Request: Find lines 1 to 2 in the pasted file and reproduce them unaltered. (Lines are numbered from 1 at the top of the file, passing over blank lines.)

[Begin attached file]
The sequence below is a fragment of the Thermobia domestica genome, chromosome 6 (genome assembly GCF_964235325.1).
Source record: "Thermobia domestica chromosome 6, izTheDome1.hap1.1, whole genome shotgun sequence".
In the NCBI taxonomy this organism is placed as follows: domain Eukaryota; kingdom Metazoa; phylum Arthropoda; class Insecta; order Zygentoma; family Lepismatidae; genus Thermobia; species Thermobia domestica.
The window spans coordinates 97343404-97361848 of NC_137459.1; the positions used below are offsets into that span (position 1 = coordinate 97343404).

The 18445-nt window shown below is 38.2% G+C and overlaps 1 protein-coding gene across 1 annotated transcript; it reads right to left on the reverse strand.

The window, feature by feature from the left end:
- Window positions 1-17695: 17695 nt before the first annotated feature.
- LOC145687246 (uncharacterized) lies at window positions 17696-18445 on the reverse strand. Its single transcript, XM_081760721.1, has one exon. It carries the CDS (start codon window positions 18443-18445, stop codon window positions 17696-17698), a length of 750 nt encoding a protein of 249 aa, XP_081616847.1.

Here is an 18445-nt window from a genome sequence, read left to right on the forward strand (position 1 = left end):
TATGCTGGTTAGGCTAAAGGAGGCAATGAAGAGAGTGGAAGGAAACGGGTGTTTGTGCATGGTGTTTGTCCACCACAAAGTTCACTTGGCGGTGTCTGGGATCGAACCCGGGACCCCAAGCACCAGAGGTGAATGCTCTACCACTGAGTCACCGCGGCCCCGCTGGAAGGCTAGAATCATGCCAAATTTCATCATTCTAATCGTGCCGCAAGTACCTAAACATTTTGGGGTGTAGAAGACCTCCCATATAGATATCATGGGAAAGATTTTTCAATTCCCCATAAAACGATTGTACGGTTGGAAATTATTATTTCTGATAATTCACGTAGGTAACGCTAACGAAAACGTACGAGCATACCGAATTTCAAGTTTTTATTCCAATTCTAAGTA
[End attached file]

The sequence below is a fragment of the Thermobia domestica genome, chromosome 6 (genome assembly GCF_964235325.1).
Source record: "Thermobia domestica chromosome 6, izTheDome1.hap1.1, whole genome shotgun sequence".